Great system for his enterprise.

So how should I have done it?  

I should have showed up for the deal with a nit-picking, technical, public relations and judicial expert.  Someone with up to date knowledge of the technical, business and political aspects of the sport.  Someone able to discuss and have every possible relevant detail written down on paper.  A gentleman's agreement is a thing of the past, old school material that holds little ethical value in today's world.  The world I plunged in was just a pool of sharks waiting for the next victim, regardless of the spirit of sport.  The fair play notion, is but a long gone memory whispered by fools in the shadows.  So don't be like me and think people will give you a fair chance if you simply ask and pay for it.

Once all the basics taken care of, we would need to make sure the team holds their side of the deal.  Tricky part.  Sure, sometimes parts can break.  How do you know if the stuff on your car is really new?  How do you know if your engine map or diff map is really the same?  I don't have a sure answer to that. 

Or maybe I do... Another strategy:  Tell them if the car is good there will be more business to come, lots more.  By more business I mean more drivers to be funded.  Tell them if you get a hint of being screwed with, you'll take your millions elsewhere and make it public.  There is competition in the customer car business, new business emerging even as you are reading this... Only thing is you really need deep pockets, on a whole other scale.  


  1. "I should have showed up for the deal with a nit-picking, technical, public relations and judicial expert."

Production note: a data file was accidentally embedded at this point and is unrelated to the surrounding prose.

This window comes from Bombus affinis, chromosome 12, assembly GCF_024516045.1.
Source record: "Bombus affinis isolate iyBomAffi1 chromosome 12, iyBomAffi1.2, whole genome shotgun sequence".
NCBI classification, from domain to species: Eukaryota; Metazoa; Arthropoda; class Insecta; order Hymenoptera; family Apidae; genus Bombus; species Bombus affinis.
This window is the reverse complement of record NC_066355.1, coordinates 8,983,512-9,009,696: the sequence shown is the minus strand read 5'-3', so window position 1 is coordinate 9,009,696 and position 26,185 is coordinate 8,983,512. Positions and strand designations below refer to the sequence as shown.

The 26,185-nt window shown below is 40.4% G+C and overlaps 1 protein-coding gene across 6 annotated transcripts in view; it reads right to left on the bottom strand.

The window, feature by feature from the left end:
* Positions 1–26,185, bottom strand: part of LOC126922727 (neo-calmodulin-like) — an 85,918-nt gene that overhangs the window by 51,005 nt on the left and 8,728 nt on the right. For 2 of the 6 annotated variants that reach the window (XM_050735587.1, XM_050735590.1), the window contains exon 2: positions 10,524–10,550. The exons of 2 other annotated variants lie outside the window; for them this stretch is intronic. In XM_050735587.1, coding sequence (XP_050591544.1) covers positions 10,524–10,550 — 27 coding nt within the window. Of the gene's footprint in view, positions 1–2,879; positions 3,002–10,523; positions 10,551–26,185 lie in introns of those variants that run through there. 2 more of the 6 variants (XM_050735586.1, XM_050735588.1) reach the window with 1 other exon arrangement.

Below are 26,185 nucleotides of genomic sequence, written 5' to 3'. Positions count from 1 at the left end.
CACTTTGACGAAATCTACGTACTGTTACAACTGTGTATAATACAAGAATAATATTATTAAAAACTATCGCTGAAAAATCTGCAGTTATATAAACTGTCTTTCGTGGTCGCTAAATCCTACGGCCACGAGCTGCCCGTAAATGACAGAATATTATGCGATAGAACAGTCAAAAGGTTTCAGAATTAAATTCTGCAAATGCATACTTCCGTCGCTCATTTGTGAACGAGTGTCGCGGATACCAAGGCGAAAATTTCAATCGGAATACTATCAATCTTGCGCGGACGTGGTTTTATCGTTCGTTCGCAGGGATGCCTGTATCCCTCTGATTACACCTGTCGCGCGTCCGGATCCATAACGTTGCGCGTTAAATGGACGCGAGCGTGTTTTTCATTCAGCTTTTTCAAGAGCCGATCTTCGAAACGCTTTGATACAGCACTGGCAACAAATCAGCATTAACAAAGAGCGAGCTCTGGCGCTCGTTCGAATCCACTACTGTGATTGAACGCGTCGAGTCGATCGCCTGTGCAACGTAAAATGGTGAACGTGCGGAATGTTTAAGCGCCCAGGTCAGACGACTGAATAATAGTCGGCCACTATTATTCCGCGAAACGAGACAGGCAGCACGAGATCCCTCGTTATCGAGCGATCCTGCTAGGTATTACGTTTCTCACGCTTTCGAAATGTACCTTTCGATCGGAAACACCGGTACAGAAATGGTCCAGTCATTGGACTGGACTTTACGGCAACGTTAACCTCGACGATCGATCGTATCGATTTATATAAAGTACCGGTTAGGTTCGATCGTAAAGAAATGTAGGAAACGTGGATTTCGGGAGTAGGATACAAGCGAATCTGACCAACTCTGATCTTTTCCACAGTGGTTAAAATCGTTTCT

You didn't need one of those, just someone who knew him from old. They would have told you what was likely to go down.

  2. Lets face it. There are some things you just can't buy - no matter how much money you throw at them.

    i.e.: granny's homemade cake. The secret recipe is either buried with her or passed on to her daughter,
    the manufacturers newest technology,
    and even their newly manufacturers parts.

    I guess the only valid way to get something from them is if they get something in return they can't pay for either. (e.g. manufacturers points, unwanted publicity...)

  3. Hi Anthony

    We know of similar stories like yours. Thanks to you, we clearly understand why a privateer's performance is generally stunted.

    Recently I was at a South African rally. The championship has about 20 S2000 cars. Four of them are Fords. Charl Wilken's and Conrad Rautenbach's cars were delivered early 2010. Mark Cronje's and Jon William's cars were delivered early 2011.

    Throughout the rally we were puzzled by the distinct difference in exhaust note of one of the 2010 cars vs. the other Fords. The car was abit louder than the rest. I assumed that maybe its because African rallies do not enforce noise regulations.

    However in the stages, the car seemed abit slower. To end the usual spectator arguments, we bribed a traffic policeman, 'borrowed' his speed gun and carried out a speed test on several long straights.

    We were shocked by the lack of pace of the Ford that had a different exhaust note. The car belonged to Charl Wilken. We assumed that maybe his car in a differnt homologation, or maybe its exhaust was simply broken...

    However its important to note that Wilken's Ford is a hurried replacement of his previous Ford that was burnt to ashes last year.

    We shall not speculate. We shall 'investigate' as best as spectators can.

  4. Guys, have you seen last year's Monza Rally Show?? I noticed that of all the Ford Fiesta WRCars competing, Rossi's car stands out. His car is very loud compared to the Fiestas driven by Block, Kubica, Galli etc...Obviously he has a different engine map. Maybe the same engine map as the official works cars are using.